When people ask me what my D Min thesis is likely to be called, it’s always a difficult one. What I’ve found myself saying recently is ‘I don’t want the subtitle to become “why we made some really stupid decisions, in BUGB, in 2012”.
That’s because, what began as a relatively straightforward review of post 2000 in the life of BUGB, with a subtext of ‘can any trans-local body really enhance effectiveness in mission?’ quickly becomes a much bigger question, along the lines of ‘can we change the system?’
It strikes me, to ignore the inter-connectedness of our ‘system’ is not only to miss the wood for the trees, but to deny something of the essence of being part of the ‘body of Christ’.
What has become more widely known as ‘living systems theory’ is, I think, what Jesus talks about when he describes the kingdom of God. ‘The kingdom of God is like’ ……. and where does he draw the illustrations from? Human beings (inner and outer integrity), expressions of nature (the habits of God?), human connectedness (relationships), etc.
Margaret Wheatley (I’d like to call her Meg as her friends seem to, because she’s beginning to feel like one) talks about her work in her profession (broadly described as organisational change, or development):
‘when I talked to other consultants, I noticed that if we had an organisational change effort that was successful, it felt like a miracle to us’.
‘we weren’t even geared up for success. It didn't matter that we didn't know how to change organisations. We were all professionals who didn't hope to achieve what we were selling or suggesting to our clients.’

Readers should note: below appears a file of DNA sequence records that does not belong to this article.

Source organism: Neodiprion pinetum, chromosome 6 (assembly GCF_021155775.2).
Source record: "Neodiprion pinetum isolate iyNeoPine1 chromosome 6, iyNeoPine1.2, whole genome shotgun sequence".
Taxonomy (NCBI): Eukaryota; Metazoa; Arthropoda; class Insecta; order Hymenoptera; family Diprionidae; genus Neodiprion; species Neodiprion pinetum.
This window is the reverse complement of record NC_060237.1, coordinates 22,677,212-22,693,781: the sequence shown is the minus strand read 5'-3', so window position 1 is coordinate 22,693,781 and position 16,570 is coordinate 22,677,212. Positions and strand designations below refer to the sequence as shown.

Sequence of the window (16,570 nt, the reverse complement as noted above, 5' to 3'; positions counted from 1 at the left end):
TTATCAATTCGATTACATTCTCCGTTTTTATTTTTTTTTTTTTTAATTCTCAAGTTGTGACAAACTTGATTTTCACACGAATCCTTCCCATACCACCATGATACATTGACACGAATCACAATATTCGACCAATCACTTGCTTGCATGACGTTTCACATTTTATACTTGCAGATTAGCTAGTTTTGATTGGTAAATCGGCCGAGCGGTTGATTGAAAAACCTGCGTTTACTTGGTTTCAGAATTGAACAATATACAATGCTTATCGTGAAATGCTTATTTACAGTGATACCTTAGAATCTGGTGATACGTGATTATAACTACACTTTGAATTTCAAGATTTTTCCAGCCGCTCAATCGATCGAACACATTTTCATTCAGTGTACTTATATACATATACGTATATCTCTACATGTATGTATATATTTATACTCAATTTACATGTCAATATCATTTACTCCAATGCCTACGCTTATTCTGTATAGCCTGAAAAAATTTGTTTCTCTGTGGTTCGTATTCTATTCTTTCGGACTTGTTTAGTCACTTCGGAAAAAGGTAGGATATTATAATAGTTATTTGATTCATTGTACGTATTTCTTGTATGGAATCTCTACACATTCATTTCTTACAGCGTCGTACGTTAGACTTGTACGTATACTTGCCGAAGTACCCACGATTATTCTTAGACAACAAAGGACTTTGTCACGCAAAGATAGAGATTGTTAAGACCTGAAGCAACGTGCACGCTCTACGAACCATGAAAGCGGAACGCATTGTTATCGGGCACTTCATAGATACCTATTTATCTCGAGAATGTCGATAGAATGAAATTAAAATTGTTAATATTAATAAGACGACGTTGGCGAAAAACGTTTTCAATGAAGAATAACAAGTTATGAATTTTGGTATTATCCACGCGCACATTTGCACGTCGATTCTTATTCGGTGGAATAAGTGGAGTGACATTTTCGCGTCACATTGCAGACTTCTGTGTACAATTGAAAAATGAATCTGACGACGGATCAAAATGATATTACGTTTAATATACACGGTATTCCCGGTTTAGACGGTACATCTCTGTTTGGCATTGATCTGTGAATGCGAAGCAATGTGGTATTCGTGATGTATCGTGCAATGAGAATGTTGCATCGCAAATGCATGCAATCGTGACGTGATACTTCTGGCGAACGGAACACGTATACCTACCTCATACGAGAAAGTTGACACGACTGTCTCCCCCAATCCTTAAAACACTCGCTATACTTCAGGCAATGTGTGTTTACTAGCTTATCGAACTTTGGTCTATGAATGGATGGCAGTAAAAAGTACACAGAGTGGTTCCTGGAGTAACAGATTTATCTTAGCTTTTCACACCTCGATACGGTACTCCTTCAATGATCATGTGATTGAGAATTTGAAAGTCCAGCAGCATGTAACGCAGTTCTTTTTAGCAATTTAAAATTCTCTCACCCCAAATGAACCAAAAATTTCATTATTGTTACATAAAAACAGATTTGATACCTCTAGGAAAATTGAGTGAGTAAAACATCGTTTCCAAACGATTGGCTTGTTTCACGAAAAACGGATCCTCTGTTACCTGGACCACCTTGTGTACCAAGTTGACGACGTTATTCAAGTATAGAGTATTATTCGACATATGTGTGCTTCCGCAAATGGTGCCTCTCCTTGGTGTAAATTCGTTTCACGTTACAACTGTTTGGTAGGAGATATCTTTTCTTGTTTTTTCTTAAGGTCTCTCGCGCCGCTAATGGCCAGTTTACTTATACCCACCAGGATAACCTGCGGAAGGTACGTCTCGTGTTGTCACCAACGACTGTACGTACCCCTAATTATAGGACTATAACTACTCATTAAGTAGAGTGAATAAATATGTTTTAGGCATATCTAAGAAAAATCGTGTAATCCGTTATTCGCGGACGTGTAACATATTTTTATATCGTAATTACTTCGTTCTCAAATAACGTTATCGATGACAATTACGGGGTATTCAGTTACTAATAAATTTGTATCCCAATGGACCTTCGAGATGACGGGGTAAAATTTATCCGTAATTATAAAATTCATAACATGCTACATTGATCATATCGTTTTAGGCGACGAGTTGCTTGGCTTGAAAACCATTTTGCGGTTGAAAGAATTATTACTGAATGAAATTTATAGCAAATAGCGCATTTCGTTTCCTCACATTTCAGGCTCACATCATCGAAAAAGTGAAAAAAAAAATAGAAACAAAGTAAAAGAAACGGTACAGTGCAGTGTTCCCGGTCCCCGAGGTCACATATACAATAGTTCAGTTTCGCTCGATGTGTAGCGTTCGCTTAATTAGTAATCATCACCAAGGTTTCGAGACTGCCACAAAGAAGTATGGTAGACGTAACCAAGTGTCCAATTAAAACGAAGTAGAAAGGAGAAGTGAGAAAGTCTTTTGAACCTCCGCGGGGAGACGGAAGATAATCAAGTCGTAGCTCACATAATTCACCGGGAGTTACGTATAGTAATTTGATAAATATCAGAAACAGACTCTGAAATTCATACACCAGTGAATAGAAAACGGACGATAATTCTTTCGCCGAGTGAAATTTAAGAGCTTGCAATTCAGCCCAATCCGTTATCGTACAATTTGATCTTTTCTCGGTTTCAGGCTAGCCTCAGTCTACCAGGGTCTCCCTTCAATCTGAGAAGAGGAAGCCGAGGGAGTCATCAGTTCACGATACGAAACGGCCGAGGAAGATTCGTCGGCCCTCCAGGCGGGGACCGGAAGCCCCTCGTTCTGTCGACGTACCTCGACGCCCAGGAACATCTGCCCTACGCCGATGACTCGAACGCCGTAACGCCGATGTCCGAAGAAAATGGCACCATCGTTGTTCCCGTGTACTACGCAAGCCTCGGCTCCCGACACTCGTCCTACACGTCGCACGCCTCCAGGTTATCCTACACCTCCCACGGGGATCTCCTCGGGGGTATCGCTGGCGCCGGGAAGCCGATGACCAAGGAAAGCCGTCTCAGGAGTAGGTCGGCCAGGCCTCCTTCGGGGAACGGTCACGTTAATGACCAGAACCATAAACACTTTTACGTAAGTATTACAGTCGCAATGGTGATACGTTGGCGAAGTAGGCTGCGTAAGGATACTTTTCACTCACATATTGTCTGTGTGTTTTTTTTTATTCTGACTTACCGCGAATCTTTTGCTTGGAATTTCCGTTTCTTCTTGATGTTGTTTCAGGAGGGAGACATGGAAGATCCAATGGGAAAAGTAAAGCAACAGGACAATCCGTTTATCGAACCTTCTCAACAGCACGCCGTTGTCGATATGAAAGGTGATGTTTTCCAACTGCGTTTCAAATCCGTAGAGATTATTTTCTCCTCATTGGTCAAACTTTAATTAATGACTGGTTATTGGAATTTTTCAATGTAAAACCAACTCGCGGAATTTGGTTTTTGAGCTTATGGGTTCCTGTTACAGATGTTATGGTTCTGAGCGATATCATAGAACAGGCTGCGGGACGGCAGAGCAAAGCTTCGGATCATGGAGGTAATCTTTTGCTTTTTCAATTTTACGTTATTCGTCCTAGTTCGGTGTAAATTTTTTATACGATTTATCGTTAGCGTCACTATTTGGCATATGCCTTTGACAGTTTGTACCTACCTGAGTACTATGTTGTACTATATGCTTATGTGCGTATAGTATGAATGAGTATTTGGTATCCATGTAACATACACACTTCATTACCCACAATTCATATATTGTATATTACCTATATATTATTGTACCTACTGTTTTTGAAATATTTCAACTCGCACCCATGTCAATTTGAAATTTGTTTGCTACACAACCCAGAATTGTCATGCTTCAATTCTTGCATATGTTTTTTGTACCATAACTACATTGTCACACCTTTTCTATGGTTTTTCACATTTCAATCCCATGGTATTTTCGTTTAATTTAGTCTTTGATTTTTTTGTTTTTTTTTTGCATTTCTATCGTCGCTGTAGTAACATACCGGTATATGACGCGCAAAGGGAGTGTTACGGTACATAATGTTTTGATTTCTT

She says this to help describe how she developed some of her subsequent patterns of working.
What I think is really worth grabbing hold of is when she says ‘the real eye-opener for me was to realise how control and order were two different things and that you could have order without control’.
Isn’t this akin to ‘finding the path by walking?’
I’ve lost count how many times Ministers have become frustrated by trying to re-organise their small group networks. I’ve been there too, so it’s not without learning the hard way! How often does control actually work?
People don't often want to meet with X others just because they live near one another, neither does a mini church in someone’s front room, designed to represent the breadth of the whole fellowship, invariably result in genuine accountability, honest sharing and confessing of sin, or mutual encouragement.
However, do Christians generally want to belong and be part of a small group of people, with whom they can share life together? Absolutely!
So if control doesn't actually work in local church life and we think it intrinsically non-Baptist …….